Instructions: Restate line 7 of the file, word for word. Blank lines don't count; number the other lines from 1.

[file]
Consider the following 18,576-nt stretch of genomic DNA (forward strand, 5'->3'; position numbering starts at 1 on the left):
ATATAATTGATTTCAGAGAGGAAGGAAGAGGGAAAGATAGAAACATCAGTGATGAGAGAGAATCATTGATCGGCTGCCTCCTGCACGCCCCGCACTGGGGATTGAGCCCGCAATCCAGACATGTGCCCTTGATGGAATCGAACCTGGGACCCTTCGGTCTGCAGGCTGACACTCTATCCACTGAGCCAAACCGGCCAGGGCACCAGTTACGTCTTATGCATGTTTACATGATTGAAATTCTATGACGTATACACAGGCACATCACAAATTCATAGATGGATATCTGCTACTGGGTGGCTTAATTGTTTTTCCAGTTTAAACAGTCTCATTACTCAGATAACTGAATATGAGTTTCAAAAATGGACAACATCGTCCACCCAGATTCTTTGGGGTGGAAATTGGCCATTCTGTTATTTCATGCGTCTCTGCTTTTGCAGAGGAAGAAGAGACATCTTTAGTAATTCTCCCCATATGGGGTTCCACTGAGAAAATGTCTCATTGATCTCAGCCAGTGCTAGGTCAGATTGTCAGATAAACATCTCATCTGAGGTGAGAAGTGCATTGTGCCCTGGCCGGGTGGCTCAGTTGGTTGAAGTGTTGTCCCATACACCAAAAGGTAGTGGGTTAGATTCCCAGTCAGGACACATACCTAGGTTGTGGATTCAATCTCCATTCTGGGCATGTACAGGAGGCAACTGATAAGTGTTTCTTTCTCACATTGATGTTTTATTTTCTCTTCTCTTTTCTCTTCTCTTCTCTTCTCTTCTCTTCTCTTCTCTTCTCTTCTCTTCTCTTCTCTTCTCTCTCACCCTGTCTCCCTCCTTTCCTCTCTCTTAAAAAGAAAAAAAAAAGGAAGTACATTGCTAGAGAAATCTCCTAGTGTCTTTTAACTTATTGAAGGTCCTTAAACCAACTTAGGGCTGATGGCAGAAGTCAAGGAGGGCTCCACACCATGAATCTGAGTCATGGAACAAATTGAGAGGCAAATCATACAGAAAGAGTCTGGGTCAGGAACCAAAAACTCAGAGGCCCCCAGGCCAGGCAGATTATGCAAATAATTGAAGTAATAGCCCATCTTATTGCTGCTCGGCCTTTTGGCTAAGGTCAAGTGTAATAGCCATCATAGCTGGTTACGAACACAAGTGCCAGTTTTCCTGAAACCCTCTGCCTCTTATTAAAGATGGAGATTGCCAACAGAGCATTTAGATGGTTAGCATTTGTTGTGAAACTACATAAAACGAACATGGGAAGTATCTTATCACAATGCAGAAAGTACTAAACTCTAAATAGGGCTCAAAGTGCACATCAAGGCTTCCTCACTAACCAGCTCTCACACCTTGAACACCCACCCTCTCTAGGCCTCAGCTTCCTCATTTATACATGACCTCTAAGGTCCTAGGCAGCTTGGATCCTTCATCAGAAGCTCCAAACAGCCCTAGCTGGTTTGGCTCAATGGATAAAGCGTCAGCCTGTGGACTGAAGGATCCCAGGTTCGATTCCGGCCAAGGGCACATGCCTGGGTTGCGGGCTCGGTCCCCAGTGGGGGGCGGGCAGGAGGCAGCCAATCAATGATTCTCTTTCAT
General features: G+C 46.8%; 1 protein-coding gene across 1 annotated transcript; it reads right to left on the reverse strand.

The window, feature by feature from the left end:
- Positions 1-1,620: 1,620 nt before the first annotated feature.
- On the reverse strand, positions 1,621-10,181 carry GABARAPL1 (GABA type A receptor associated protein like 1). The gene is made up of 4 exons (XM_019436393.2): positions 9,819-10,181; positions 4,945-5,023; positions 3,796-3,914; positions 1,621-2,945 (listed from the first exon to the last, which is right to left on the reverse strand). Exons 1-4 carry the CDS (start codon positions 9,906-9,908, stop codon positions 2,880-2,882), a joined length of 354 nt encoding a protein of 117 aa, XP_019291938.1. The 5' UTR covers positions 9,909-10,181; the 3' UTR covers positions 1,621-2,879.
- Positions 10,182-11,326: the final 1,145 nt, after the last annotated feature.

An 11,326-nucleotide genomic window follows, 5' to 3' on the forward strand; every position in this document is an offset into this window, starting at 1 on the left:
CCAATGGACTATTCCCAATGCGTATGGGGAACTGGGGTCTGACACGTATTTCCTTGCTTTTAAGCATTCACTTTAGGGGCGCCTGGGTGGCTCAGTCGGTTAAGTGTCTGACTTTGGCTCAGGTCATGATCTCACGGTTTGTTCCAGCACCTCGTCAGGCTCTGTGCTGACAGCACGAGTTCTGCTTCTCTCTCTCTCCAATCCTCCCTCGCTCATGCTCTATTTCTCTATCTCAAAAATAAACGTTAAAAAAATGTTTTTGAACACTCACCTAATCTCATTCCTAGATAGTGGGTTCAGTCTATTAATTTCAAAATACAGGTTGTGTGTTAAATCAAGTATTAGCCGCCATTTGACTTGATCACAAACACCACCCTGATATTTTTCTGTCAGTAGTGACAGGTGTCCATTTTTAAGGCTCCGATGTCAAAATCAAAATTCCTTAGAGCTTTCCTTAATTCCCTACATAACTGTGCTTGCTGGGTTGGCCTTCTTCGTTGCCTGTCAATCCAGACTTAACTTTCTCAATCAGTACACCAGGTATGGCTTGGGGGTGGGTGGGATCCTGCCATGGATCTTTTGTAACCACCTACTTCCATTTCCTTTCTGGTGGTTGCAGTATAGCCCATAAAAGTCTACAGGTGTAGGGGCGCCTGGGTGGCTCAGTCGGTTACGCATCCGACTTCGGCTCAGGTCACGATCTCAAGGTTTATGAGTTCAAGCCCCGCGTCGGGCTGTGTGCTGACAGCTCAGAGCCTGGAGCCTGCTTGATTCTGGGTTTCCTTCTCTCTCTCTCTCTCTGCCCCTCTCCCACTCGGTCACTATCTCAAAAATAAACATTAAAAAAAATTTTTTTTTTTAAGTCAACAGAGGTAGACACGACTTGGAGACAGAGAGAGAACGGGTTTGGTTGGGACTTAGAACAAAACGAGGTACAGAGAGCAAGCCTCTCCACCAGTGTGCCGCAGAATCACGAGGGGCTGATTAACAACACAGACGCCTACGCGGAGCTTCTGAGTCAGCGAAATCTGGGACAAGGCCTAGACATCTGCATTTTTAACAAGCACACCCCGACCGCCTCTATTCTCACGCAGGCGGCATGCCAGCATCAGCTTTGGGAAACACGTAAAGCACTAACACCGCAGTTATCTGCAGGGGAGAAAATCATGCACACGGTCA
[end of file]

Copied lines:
- Positions 10,182-11,326: the final 1,145 nt, after the last annotated feature.